By Laura Stec
Tis the SeasoningsUploaded: Dec 4, 2014
The older I get, the more I think culinary gifts are great choices for friends and family. People will actually use them, and in doing so get turned on to new tastes and techniques. Culinary gifts are easy to find and affordable. You get a lot of gift for your giving! Last year we did an article on some options. This year, I want to focus on just salt.
There's a dramatic difference in the taste of salts. If you have never done a side-by-side comparison of Morton vs. Kosher, please do so. You will never eat Morton salt again ? it tastes terrible. Tinny actually. Also interesting is Morton has double the sodium of Kosher, mostly because the grains are smaller and more can fit in the same space. Morton was made small enough to fit though salt shaker holes,* and to prevent clogging, an "anti-caking agent" is used which could also add to the off taste.
Artisan salts have a more pronounced flavor and texture, and because of this you can actually use less. Some are rich in trace minerals, but you'd have to eat a lot of salt to really benefit health-wise. So use them for taste instead, and some specifically at the end of cooking as a flavor boost. These salts are called "finishing" salts ? applied after the dish is done. Finishing salts can also help finish your shopping lists quite effectively.
There are three basic salts every kitchen should have. Your friends and family might have one of them, but probably not all three. Perfect for stocking stuffers or the hard to shop for person, a jar of quality salt should be appreciated by most everyone this holiday season.
Fleur de Sel
Translated as "flower of the sea," this salt is the granddaddy of all finishing salts, harvested as a layer of fragile crystals. It is carefully skimmed from the top of salt pans, giving it a bright color and clean flavor, and praised for its high minerality, moisture content and crunch. Think Kosher with a college education. Put it in a cute salt bowl and serve at the dinner table. Or use for other non-cooking applications like salad dressings.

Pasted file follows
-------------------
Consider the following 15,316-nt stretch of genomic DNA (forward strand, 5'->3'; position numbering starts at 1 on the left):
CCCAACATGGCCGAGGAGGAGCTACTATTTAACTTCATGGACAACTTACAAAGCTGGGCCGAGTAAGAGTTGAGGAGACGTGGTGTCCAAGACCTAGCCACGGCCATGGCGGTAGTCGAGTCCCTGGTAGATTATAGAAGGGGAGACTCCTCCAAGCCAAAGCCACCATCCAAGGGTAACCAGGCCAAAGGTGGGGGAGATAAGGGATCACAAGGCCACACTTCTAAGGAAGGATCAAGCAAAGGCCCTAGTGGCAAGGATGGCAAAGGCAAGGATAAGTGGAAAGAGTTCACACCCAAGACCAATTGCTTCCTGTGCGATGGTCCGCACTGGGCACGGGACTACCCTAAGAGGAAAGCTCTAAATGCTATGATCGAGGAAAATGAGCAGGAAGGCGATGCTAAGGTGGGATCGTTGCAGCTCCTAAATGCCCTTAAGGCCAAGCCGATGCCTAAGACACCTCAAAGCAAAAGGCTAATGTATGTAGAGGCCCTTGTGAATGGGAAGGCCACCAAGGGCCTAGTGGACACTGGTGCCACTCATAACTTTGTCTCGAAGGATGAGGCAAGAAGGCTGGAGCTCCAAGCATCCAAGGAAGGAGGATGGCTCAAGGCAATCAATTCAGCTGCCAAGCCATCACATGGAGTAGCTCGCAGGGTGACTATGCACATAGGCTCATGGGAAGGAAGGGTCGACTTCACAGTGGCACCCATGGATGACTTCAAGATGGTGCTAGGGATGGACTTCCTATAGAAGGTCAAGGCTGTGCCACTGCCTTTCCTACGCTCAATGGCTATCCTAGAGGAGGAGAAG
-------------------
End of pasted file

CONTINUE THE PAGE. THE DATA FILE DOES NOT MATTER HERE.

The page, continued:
Really fun and unique ? this salt reminds me of snowflakes ? and 'tis the seasoning! Seawater is evaporated into a brine which is heated to produce pyramid-shaped crystals. It comes in different sizes, but I like the really thin, delicate flakes. Sprinkle them on a steak, tofu or veggies after grilling. They add flavor, but also a special, unexpected crunch to any dish.
Sel gris is not as popular, but certainly as powerful as the first two. Darker in color, it is raked from the bottom of the saltpan during harvest. Sel gris is coarser than fleur de sel, with a stronger, deeper flavor (though it can be found ground fine). If it is coarser ? you want to cook it into dishes such as soups and stews, rather than use as a finishing salt. Or, make sure you grind it fine before using as a finishing agent.
Question ? eating too much sodium is one of biggest problems in the U.S. diet. Guess where most of that salt comes from, and what food is one of the biggest offenders.
Photo by Christine Krieg Photography
* Note: I never use a salt shaker, and certainly not while cooking. You are not in control of your salt if it comes out of a shaker. If you insist on putting your salt in a shaker, make sure to shake it into your hand before adding to a dish, not directly into the dish.